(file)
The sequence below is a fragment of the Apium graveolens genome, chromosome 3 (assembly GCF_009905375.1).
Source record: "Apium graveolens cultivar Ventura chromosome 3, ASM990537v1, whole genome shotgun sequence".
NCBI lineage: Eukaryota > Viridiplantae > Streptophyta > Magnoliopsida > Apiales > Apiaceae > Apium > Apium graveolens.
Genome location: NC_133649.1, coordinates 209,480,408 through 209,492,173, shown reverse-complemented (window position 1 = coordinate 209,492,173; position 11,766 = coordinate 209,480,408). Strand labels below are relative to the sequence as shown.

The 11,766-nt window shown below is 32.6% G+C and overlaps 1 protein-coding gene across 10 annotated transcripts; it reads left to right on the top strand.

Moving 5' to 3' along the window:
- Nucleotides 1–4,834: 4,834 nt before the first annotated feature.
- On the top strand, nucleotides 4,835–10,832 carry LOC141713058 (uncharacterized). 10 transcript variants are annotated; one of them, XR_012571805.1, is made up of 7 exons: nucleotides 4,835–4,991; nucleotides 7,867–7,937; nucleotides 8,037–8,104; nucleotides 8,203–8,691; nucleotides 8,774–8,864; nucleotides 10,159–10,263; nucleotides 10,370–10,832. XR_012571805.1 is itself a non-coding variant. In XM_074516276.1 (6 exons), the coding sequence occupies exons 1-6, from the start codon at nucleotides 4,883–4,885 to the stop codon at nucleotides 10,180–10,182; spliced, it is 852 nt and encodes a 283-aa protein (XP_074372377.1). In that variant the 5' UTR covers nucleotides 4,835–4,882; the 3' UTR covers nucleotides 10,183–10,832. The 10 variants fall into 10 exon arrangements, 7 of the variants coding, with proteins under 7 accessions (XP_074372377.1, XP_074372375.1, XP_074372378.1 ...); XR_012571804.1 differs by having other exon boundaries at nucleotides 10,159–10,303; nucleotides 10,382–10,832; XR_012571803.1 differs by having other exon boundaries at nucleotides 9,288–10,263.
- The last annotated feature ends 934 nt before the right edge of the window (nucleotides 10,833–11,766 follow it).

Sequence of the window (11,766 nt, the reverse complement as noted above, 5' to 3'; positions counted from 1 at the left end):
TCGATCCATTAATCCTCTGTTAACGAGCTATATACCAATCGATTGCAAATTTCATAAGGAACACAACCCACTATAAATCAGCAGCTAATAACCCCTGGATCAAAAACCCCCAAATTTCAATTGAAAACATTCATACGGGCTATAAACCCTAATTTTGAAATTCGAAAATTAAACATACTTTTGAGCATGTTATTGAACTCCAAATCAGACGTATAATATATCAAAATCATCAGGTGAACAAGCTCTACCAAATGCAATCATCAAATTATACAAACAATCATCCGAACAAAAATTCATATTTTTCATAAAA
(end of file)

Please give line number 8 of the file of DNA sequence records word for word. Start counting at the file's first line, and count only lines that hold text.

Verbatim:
- On the top strand, nucleotides 4,835–10,832 carry LOC141713058 (uncharacterized). 10 transcript variants are annotated; one of them, XR_012571805.1, is made up of 7 exons: nucleotides 4,835–4,991; nucleotides 7,867–7,937; nucleotides 8,037–8,104; nucleotides 8,203–8,691; nucleotides 8,774–8,864; nucleotides 10,159–10,263; nucleotides 10,370–10,832. XR_012571805.1 is itself a non-coding variant. In XM_074516276.1 (6 exons), the coding sequence occupies exons 1-6, from the start codon at nucleotides 4,883–4,885 to the stop codon at nucleotides 10,180–10,182; spliced, it is 852 nt and encodes a 283-aa protein (XP_074372377.1). In that variant the 5' UTR covers nucleotides 4,835–4,882; the 3' UTR covers nucleotides 10,183–10,832. The 10 variants fall into 10 exon arrangements, 7 of the variants coding, with proteins under 7 accessions (XP_074372377.1, XP_074372375.1, XP_074372378.1 ...); XR_012571804.1 differs by having other exon boundaries at nucleotides 10,159–10,303; nucleotides 10,382–10,832; XR_012571803.1 differs by having other exon boundaries at nucleotides 9,288–10,263.